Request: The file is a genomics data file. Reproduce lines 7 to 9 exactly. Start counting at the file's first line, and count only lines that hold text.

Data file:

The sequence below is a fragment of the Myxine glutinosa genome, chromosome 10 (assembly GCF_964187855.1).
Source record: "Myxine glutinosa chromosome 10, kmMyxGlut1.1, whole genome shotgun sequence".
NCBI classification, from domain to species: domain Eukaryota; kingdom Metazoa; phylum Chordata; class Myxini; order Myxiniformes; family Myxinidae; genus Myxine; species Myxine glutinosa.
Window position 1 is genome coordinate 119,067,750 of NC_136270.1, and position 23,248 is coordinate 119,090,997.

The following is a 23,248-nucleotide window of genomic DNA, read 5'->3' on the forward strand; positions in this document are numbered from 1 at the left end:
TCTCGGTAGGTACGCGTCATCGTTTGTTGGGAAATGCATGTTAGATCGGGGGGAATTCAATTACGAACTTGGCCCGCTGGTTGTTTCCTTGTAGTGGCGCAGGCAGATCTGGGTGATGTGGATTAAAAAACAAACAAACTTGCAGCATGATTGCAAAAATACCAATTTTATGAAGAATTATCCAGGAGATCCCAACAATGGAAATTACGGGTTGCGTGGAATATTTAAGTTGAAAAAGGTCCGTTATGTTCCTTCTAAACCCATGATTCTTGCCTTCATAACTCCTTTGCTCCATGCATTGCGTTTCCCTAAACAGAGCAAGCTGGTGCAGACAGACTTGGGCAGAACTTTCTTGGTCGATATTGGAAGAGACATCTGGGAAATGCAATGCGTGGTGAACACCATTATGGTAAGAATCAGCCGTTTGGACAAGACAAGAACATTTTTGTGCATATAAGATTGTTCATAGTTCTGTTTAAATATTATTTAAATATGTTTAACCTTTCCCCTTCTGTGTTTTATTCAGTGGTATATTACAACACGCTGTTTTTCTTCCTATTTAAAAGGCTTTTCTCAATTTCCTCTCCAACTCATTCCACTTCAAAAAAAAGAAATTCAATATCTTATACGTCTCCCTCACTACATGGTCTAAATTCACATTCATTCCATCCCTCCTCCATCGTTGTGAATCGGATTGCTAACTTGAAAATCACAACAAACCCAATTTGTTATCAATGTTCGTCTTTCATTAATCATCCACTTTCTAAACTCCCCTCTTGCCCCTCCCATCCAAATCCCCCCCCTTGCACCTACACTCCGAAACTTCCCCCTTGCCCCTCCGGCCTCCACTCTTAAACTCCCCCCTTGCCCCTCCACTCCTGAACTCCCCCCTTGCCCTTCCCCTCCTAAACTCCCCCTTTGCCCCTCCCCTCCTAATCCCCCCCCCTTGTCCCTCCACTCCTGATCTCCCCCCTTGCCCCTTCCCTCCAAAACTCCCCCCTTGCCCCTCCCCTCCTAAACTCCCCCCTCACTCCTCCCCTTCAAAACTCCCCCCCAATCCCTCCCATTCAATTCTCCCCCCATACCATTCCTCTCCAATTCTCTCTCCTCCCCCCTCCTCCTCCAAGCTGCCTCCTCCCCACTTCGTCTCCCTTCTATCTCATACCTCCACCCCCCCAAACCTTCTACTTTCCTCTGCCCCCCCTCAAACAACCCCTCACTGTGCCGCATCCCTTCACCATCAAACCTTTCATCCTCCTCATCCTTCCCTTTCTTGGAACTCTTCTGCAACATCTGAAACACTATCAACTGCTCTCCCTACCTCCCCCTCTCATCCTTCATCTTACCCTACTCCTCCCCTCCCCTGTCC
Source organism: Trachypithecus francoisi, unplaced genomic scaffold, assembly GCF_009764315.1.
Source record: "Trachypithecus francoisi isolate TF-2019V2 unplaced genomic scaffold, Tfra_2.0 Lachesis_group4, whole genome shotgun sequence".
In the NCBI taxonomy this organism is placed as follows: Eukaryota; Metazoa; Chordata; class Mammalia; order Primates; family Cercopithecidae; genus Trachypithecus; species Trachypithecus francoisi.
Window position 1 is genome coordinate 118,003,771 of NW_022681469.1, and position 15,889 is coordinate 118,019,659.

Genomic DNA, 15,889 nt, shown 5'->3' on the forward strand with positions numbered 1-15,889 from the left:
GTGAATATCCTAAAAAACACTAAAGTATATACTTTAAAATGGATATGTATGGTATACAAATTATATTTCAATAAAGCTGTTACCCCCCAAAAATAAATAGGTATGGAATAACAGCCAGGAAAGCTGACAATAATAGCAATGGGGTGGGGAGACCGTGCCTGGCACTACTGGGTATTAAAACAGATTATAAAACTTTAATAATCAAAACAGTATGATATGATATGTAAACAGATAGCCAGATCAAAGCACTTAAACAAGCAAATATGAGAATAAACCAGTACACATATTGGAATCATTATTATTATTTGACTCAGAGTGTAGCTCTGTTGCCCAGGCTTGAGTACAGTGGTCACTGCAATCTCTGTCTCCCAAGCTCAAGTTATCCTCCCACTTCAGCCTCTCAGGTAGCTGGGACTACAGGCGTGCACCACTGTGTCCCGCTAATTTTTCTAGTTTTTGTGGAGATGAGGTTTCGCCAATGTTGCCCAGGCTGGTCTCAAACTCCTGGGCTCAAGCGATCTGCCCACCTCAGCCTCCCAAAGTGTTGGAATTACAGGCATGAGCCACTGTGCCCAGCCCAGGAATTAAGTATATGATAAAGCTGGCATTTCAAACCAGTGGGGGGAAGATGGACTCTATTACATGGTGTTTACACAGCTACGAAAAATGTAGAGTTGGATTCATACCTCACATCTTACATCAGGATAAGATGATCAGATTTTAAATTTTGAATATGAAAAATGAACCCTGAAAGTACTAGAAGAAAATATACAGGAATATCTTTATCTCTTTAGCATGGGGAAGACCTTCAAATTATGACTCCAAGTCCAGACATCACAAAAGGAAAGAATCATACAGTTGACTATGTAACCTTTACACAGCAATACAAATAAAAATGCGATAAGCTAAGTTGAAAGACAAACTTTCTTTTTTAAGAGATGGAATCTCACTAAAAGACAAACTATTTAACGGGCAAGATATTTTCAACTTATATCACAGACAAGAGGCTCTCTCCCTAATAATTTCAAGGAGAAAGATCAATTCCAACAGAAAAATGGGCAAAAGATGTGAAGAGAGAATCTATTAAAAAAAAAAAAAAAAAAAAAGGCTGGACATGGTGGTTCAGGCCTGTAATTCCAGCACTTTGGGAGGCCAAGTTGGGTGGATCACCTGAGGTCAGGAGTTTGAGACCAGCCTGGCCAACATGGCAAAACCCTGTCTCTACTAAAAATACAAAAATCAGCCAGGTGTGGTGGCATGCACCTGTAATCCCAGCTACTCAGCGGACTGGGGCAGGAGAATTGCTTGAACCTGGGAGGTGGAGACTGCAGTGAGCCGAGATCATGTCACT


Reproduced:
Source organism: Trachypithecus francoisi, unplaced genomic scaffold, assembly GCF_009764315.1.
Source record: "Trachypithecus francoisi isolate TF-2019V2 unplaced genomic scaffold, Tfra_2.0 Lachesis_group4, whole genome shotgun sequence".
In the NCBI taxonomy this organism is placed as follows: Eukaryota; Metazoa; Chordata; class Mammalia; order Primates; family Cercopithecidae; genus Trachypithecus; species Trachypithecus francoisi.